Politics is the art of the possible. Even given the same set of ideals, what’s possible in America might not be possible in China, because the starting points and expectations are different. That might help explain the context of what I find the most puzzling paragraph in Eleanor’s piece:
Chovanec married a Chinese woman, and they have a baby son. His in-laws work for the Railroad Ministry in Beijing and get health insurance through their job, but it covers almost nothing: a doctor’s visit and some antibiotics, and that’s it. “Dick Armey might like that,” he says, but there’s no private insurance available, which means the Chinese people have to save. “Dick Armey might like that too,” he says. The high savings rate in China is equivalent to the medical IRAs that Republicans advocate, but a lot of people don’t have that money to save, in America or China.
What we were talking about was China’s health care system, and how some of the ideas proposed by Republicans in the U.S. might not really fit the Chinese context. It sounds like I’m saying Dick Armey might like a system in which people have terrible or non-existent coverage — that’s not what I’m saying. For some time now, I’ve actually been an advocate of greater privatization of health care in China, including allowing the sale of private insurance, as well as private practice by doctors outside the state hospital system. The problem is that without any viable insurance system — public or private — people have no choice but to save. And that while private savings accounts (medical IRAs) may offer an attractive solution for some wealthy or even middle-class Americans — which Armey and I both think is a good idea — in China we’re talking about a population of farmers and migrant workers for whom savings is a huge burden. The challenge in China is to liberate that savings and transform it into buying power.
That’s how I arrived at the observation that “the social safety net greases the wheels of capitalism.” I could see by her response that Eleanor thought this was a remarkably shocking thing for a Republican to say, and that she might run far with it in a direction that I myself would not go. But as someone who teaches American Business History to MBA students, I stand behind that statement. Take health insurance. Prior to the 1930s, private health insurance was non-existent; people paid all of their doctor and hospital bills out of pocket. To be able to do that, they had to put aside money for an emergency — and whatever they saved couldn’t be spent. The arrival of Blue Cross/Blue Shield — a private insurance scheme organized on the basis of social groupings (in this case, workplaces) — enabled risk to be spread and savings to be implemented far more efficiently. People only had to pay premiums, not stockpile huge lump sums, so they had more left over to spend and enjoy in the meantime. Other countries, like Britain, adopted public rather than private insurance schemes, on a national basis. These had the advantage of being all-embracing, leaving nobody out, but they had the disadvantage of hiding from people the real economic costs of providing care, under the rubrick of making medical care a purely social (i.e., political) good. Even private insurance, to some extent, can have the same effect, due to the time gap between payment and payoff. (If you want to carry the analogy forward, grease can be good, but slopping on too much grease like it’s a good thing can make you slip and fall).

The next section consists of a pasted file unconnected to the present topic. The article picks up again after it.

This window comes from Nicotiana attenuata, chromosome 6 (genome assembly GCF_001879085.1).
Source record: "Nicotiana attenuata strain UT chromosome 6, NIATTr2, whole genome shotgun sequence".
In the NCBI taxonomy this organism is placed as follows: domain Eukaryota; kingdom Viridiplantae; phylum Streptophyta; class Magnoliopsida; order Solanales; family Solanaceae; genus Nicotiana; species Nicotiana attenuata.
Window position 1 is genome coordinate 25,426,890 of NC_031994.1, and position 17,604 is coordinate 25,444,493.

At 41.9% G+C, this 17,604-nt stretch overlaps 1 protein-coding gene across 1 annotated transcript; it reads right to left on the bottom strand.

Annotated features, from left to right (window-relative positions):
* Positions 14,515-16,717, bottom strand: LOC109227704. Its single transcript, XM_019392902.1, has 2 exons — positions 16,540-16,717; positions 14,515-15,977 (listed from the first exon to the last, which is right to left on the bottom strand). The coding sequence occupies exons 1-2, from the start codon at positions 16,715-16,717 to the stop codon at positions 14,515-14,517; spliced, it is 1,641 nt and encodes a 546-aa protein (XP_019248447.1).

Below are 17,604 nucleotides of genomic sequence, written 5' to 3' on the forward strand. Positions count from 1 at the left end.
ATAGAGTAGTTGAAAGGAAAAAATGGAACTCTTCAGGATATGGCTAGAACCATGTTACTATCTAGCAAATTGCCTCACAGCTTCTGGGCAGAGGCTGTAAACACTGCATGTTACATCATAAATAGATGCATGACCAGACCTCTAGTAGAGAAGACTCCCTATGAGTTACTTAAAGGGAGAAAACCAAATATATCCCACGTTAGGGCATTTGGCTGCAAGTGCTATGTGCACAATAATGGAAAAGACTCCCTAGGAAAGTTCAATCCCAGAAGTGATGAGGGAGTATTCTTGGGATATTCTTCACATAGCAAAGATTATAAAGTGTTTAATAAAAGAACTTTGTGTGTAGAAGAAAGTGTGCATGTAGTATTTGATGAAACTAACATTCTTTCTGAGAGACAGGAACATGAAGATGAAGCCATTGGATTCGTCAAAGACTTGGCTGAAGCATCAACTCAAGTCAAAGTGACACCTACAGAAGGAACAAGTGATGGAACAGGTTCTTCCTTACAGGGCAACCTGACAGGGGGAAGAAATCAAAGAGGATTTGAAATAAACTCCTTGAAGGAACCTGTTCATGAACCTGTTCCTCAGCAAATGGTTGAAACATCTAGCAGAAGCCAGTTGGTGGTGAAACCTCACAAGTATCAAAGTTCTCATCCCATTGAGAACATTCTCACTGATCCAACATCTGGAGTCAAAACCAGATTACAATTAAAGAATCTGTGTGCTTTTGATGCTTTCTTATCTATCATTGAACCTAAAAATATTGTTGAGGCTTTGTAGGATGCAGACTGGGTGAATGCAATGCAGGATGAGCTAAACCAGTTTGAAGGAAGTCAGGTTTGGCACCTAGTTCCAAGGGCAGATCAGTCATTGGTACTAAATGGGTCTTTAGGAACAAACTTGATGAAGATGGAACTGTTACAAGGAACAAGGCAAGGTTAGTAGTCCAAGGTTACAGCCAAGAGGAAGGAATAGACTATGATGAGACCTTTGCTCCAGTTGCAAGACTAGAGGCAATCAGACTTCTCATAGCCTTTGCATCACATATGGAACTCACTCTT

The point is that I don’t have to be an ardent socialist to recognize that that socializing (pooling) risks — using either a public or private mechanism — can have benefits, whether the risk is medical costs, unemployment, or destruction from natural disasters. But eliminating the cost of risk entirely also has costs. Whether the benefits outweigh the (often unintended) costs, or whether a public or private mechanism is to be preferred, depends on many factors, and leaves plenty of room for debate. In China, the public single-payer mechanism that once existed has completed fallen apart, and nothing — either public or private — has replaced it. As a result, people have no alternative but to individually save, a suboptimal solution that contributes to global economic imbalances.
But I wouldn’t say that implies Medical IRAs are a bad idea to offer Americans, or that Dick Armey’s desire to rein in government entitlements is “unworkable and unrealistic” (the analogy between iron rice bowls and tea cups breaking is Eleanor’s, not mine). Nor do I necessarily think I’ve developed “a more tempered view of what government can and should do for its citizens,” although I’m sure she means it as a compliment. As readers of this blog know, I’m awfully skeptical of what governments in China, America, or Europe can and should do for their citizens. Not blind, I guess is the point. Just skeptical.
“Chovanec,” Eleanor writes, “is not abandoning his conservative principles, but he’s adjusting them to reality.” I agree. But I’m not sure Eleanor and I would exactly agree on what that “reality” is, and what conclusions follow.